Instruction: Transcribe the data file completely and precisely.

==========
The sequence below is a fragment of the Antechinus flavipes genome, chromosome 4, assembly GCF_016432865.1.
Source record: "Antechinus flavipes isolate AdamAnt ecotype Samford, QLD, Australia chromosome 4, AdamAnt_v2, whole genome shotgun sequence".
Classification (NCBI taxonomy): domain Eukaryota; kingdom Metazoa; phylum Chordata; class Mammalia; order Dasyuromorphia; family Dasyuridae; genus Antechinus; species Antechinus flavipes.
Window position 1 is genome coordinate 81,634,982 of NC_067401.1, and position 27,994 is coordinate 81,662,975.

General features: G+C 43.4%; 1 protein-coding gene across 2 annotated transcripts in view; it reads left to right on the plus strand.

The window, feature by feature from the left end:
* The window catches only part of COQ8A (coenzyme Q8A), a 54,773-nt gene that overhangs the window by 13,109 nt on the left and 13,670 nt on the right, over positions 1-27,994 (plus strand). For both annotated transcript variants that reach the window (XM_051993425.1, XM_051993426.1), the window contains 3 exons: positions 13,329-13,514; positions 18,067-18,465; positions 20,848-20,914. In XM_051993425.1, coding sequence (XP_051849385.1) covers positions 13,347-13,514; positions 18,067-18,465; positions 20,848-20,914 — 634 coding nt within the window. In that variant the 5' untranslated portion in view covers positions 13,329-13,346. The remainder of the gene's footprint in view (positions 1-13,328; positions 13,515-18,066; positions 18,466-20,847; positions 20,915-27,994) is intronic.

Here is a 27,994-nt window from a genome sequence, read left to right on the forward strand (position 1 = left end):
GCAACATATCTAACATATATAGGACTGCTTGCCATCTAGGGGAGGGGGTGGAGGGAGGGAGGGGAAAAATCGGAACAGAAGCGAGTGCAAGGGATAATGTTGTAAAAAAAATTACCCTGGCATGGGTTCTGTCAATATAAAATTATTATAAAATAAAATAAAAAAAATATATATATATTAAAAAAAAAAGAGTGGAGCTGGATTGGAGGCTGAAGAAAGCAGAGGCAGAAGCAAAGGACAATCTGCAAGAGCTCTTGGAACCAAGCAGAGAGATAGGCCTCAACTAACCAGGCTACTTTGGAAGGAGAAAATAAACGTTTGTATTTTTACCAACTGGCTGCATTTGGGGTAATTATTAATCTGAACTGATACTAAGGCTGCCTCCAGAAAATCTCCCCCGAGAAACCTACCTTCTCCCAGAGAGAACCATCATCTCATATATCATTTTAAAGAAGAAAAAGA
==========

The sequence below is a fragment of the Antechinus flavipes genome, chromosome 4, assembly GCF_016432865.1.
Source record: "Antechinus flavipes isolate AdamAnt ecotype Samford, QLD, Australia chromosome 4, AdamAnt_v2, whole genome shotgun sequence".
Classification (NCBI taxonomy): domain Eukaryota; kingdom Metazoa; phylum Chordata; class Mammalia; order Dasyuromorphia; family Dasyuridae; genus Antechinus; species Antechinus flavipes.
Window position 1 is genome coordinate 81,634,982 of NC_067401.1, and position 27,994 is coordinate 81,662,975.

General features: G+C 43.4%; 1 protein-coding gene across 2 annotated transcripts in view; it reads left to right on the plus strand.

The window, feature by feature from the left end:
* The window catches only part of COQ8A (coenzyme Q8A), a 54,773-nt gene that overhangs the window by 13,109 nt on the left and 13,670 nt on the right, over positions 1-27,994 (plus strand). For both annotated transcript variants that reach the window (XM_051993425.1, XM_051993426.1), the window contains 3 exons: positions 13,329-13,514; positions 18,067-18,465; positions 20,848-20,914. In XM_051993425.1, coding sequence (XP_051849385.1) covers positions 13,347-13,514; positions 18,067-18,465; positions 20,848-20,914 — 634 coding nt within the window. In that variant the 5' untranslated portion in view covers positions 13,329-13,346. The remainder of the gene's footprint in view (positions 1-13,328; positions 13,515-18,066; positions 18,466-20,847; positions 20,915-27,994) is intronic.

Here is a 27,994-nt window from a genome sequence, read left to right on the forward strand (position 1 = left end):
GCAACATATCTAACATATATAGGACTGCTTGCCATCTAGGGGAGGGGGTGGAGGGAGGGAGGGGAAAAATCGGAACAGAAGCGAGTGCAAGGGATAATGTTGTAAAAAAAATTACCCTGGCATGGGTTCTGTCAATATAAAATTATTATAAAATAAAATAAAAAAAATATATATATATTAAAAAAAAAAGAGTGGAGCTGGATTGGAGGCTGAAGAAAGCAGAGGCAGAAGCAAAGGACAATCTGCAAGAGCTCTTGGAACCAAGCAGAGAGATAGGCCTCAACTAACCAGGCTACTTTGGAAGGAGAAAATAAACGTTTGTATTTTTACCAACTGGCTGCATTTGGGGTAATTATTAATCTGAACTGATACTAAGGCTGCCTCCAGAAAATCTCCCCCGAGAAACCTACCTTCTCCCAGAGAGAACCATCATCTCATATATCATTTTAAAGAAGAAAAAGA